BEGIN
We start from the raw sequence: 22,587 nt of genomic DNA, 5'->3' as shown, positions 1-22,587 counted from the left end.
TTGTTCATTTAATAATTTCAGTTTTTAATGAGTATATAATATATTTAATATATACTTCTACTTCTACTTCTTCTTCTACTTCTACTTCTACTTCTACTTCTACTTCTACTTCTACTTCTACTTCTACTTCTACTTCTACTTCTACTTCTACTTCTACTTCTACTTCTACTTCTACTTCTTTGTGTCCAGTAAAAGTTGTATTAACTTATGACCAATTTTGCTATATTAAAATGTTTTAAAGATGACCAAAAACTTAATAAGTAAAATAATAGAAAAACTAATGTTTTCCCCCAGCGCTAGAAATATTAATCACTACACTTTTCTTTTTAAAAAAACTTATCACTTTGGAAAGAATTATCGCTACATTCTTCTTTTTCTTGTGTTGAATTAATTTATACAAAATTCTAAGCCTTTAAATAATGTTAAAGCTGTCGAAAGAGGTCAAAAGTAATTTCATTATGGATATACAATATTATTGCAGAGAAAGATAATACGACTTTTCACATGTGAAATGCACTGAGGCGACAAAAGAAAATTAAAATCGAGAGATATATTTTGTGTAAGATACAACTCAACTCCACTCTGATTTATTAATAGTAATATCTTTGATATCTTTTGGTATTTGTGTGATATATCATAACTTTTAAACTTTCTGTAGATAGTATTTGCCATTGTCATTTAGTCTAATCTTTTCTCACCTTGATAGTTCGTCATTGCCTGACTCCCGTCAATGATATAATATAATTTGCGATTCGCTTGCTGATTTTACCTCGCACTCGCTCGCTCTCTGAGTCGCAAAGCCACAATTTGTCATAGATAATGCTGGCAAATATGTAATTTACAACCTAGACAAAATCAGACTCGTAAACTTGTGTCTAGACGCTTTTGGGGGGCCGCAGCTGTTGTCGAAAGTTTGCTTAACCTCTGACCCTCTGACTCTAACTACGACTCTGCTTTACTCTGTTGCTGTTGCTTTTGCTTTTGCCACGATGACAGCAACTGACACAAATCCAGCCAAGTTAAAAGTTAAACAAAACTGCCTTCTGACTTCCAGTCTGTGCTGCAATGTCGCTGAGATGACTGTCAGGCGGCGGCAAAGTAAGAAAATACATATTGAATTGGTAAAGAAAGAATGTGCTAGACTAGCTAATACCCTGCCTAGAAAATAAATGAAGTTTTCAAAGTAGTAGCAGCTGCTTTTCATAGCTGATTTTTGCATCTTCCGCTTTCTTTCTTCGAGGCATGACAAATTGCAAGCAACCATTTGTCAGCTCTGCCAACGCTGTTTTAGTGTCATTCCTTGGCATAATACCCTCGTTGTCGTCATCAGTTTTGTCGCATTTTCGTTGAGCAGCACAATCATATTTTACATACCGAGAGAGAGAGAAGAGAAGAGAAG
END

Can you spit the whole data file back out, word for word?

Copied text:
We start from the raw sequence: 22,587 nt of genomic DNA, 5'->3' as shown, positions 1-22,587 counted from the left end.
TTGTTCATTTAATAATTTCAGTTTTTAATGAGTATATAATATATTTAATATATACTTCTACTTCTACTTCTTCTTCTACTTCTACTTCTACTTCTACTTCTACTTCTACTTCTACTTCTACTTCTACTTCTACTTCTACTTCTACTTCTACTTCTACTTCTACTTCTACTTCTACTTCTTTGTGTCCAGTAAAAGTTGTATTAACTTATGACCAATTTTGCTATATTAAAATGTTTTAAAGATGACCAAAAACTTAATAAGTAAAATAATAGAAAAACTAATGTTTTCCCCCAGCGCTAGAAATATTAATCACTACACTTTTCTTTTTAAAAAAACTTATCACTTTGGAAAGAATTATCGCTACATTCTTCTTTTTCTTGTGTTGAATTAATTTATACAAAATTCTAAGCCTTTAAATAATGTTAAAGCTGTCGAAAGAGGTCAAAAGTAATTTCATTATGGATATACAATATTATTGCAGAGAAAGATAATACGACTTTTCACATGTGAAATGCACTGAGGCGACAAAAGAAAATTAAAATCGAGAGATATATTTTGTGTAAGATACAACTCAACTCCACTCTGATTTATTAATAGTAATATCTTTGATATCTTTTGGTATTTGTGTGATATATCATAACTTTTAAACTTTCTGTAGATAGTATTTGCCATTGTCATTTAGTCTAATCTTTTCTCACCTTGATAGTTCGTCATTGCCTGACTCCCGTCAATGATATAATATAATTTGCGATTCGCTTGCTGATTTTACCTCGCACTCGCTCGCTCTCTGAGTCGCAAAGCCACAATTTGTCATAGATAATGCTGGCAAATATGTAATTTACAACCTAGACAAAATCAGACTCGTAAACTTGTGTCTAGACGCTTTTGGGGGGCCGCAGCTGTTGTCGAAAGTTTGCTTAACCTCTGACCCTCTGACTCTAACTACGACTCTGCTTTACTCTGTTGCTGTTGCTTTTGCTTTTGCCACGATGACAGCAACTGACACAAATCCAGCCAAGTTAAAAGTTAAACAAAACTGCCTTCTGACTTCCAGTCTGTGCTGCAATGTCGCTGAGATGACTGTCAGGCGGCGGCAAAGTAAGAAAATACATATTGAATTGGTAAAGAAAGAATGTGCTAGACTAGCTAATACCCTGCCTAGAAAATAAATGAAGTTTTCAAAGTAGTAGCAGCTGCTTTTCATAGCTGATTTTTGCATCTTCCGCTTTCTTTCTTCGAGGCATGACAAATTGCAAGCAACCATTTGTCAGCTCTGCCAACGCTGTTTTAGTGTCATTCCTTGGCATAATACCCTCGTTGTCGTCATCAGTTTTGTCGCATTTTCGTTGAGCAGCACAATCATATTTTACATACCGAGAGAGAGAGAAGAGAAGAGAAG